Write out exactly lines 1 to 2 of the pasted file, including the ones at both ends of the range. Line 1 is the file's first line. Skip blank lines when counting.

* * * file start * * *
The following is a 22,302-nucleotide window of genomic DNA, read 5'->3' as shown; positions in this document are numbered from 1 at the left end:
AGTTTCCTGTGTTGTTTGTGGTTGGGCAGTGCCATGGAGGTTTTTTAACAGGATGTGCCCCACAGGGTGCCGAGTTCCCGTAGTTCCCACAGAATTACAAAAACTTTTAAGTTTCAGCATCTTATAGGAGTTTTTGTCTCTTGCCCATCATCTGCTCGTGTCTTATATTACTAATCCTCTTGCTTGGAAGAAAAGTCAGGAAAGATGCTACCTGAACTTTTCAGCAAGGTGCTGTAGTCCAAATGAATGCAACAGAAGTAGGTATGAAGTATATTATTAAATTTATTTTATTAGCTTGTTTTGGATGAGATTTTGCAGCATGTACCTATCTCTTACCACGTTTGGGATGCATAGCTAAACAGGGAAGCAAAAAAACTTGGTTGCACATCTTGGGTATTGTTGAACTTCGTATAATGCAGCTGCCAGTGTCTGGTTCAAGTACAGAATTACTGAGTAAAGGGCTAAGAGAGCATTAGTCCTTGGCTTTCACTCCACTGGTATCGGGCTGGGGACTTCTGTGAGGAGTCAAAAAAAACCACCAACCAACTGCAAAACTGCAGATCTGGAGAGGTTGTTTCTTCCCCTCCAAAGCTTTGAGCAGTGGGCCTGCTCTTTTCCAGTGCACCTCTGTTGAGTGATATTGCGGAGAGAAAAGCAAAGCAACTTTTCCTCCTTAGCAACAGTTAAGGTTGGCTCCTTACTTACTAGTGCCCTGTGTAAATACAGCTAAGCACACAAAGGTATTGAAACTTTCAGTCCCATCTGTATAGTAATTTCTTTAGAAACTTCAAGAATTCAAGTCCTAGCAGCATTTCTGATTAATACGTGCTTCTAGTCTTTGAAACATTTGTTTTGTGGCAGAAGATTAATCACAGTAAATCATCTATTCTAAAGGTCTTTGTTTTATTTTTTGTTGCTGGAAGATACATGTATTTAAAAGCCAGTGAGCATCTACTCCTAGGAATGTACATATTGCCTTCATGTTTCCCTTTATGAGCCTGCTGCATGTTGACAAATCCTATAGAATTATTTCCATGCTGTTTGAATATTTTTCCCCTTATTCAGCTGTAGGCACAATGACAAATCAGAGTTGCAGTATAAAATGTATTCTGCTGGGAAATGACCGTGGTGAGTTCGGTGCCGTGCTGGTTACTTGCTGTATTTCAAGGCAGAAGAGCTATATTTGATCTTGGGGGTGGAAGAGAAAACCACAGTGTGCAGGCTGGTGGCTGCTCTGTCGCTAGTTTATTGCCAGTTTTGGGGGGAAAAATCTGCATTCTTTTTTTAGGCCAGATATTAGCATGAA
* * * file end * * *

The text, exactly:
The following is a 22,302-nucleotide window of genomic DNA, read 5'->3' as shown; positions in this document are numbered from 1 at the left end:
AGTTTCCTGTGTTGTTTGTGGTTGGGCAGTGCCATGGAGGTTTTTTAACAGGATGTGCCCCACAGGGTGCCGAGTTCCCGTAGTTCCCACAGAATTACAAAAACTTTTAAGTTTCAGCATCTTATAGGAGTTTTTGTCTCTTGCCCATCATCTGCTCGTGTCTTATATTACTAATCCTCTTGCTTGGAAGAAAAGTCAGGAAAGATGCTACCTGAACTTTTCAGCAAGGTGCTGTAGTCCAAATGAATGCAACAGAAGTAGGTATGAAGTATATTATTAAATTTATTTTATTAGCTTGTTTTGGATGAGATTTTGCAGCATGTACCTATCTCTTACCACGTTTGGGATGCATAGCTAAACAGGGAAGCAAAAAAACTTGGTTGCACATCTTGGGTATTGTTGAACTTCGTATAATGCAGCTGCCAGTGTCTGGTTCAAGTACAGAATTACTGAGTAAAGGGCTAAGAGAGCATTAGTCCTTGGCTTTCACTCCACTGGTATCGGGCTGGGGACTTCTGTGAGGAGTCAAAAAAAACCACCAACCAACTGCAAAACTGCAGATCTGGAGAGGTTGTTTCTTCCCCTCCAAAGCTTTGAGCAGTGGGCCTGCTCTTTTCCAGTGCACCTCTGTTGAGTGATATTGCGGAGAGAAAAGCAAAGCAACTTTTCCTCCTTAGCAACAGTTAAGGTTGGCTCCTTACTTACTAGTGCCCTGTGTAAATACAGCTAAGCACACAAAGGTATTGAAACTTTCAGTCCCATCTGTATAGTAATTTCTTTAGAAACTTCAAGAATTCAAGTCCTAGCAGCATTTCTGATTAATACGTGCTTCTAGTCTTTGAAACATTTGTTTTGTGGCAGAAGATTAATCACAGTAAATCATCTATTCTAAAGGTCTTTGTTTTATTTTTTGTTGCTGGAAGATACATGTATTTAAAAGCCAGTGAGCATCTACTCCTAGGAATGTACATATTGCCTTCATGTTTCCCTTTATGAGCCTGCTGCATGTTGACAAATCCTATAGAATTATTTCCATGCTGTTTGAATATTTTTCCCCTTATTCAGCTGTAGGCACAATGACAAATCAGAGTTGCAGTATAAAATGTATTCTGCTGGGAAATGACCGTGGTGAGTTCGGTGCCGTGCTGGTTACTTGCTGTATTTCAAGGCAGAAGAGCTATATTTGATCTTGGGGGTGGAAGAGAAAACCACAGTGTGCAGGCTGGTGGCTGCTCTGTCGCTAGTTTATTGCCAGTTTTGGGGGGAAAAATCTGCATTCTTTTTTTAGGCCAGATATTAGCATGAA